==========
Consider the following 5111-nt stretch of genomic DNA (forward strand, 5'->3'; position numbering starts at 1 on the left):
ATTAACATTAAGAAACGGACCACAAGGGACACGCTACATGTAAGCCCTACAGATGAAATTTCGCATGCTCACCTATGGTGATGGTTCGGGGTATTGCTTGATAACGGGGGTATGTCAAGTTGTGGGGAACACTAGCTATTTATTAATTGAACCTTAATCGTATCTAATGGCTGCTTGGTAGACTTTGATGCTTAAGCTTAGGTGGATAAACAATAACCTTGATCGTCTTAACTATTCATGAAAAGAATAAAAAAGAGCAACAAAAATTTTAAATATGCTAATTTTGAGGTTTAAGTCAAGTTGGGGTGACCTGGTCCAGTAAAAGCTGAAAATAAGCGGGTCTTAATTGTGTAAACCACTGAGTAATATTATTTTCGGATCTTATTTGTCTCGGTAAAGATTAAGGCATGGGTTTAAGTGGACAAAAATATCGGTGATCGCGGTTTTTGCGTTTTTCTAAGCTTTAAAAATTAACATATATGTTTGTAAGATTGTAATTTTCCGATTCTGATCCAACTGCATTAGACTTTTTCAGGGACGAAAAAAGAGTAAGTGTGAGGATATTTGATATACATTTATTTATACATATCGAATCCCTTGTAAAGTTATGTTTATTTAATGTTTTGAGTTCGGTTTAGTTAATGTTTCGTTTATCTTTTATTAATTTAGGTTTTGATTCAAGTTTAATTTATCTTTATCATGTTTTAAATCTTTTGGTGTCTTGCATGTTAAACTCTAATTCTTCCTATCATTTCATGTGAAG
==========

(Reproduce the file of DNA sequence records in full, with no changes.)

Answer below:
Consider the following 5111-nt stretch of genomic DNA (forward strand, 5'->3'; position numbering starts at 1 on the left):
ATTAACATTAAGAAACGGACCACAAGGGACACGCTACATGTAAGCCCTACAGATGAAATTTCGCATGCTCACCTATGGTGATGGTTCGGGGTATTGCTTGATAACGGGGGTATGTCAAGTTGTGGGGAACACTAGCTATTTATTAATTGAACCTTAATCGTATCTAATGGCTGCTTGGTAGACTTTGATGCTTAAGCTTAGGTGGATAAACAATAACCTTGATCGTCTTAACTATTCATGAAAAGAATAAAAAAGAGCAACAAAAATTTTAAATATGCTAATTTTGAGGTTTAAGTCAAGTTGGGGTGACCTGGTCCAGTAAAAGCTGAAAATAAGCGGGTCTTAATTGTGTAAACCACTGAGTAATATTATTTTCGGATCTTATTTGTCTCGGTAAAGATTAAGGCATGGGTTTAAGTGGACAAAAATATCGGTGATCGCGGTTTTTGCGTTTTTCTAAGCTTTAAAAATTAACATATATGTTTGTAAGATTGTAATTTTCCGATTCTGATCCAACTGCATTAGACTTTTTCAGGGACGAAAAAAGAGTAAGTGTGAGGATATTTGATATACATTTATTTATACATATCGAATCCCTTGTAAAGTTATGTTTATTTAATGTTTTGAGTTCGGTTTAGTTAATGTTTCGTTTATCTTTTATTAATTTAGGTTTTGATTCAAGTTTAATTTATCTTTATCATGTTTTAAATCTTTTGGTGTCTTGCATGTTAAACTCTAATTCTTCCTATCATTTCATGTGAAG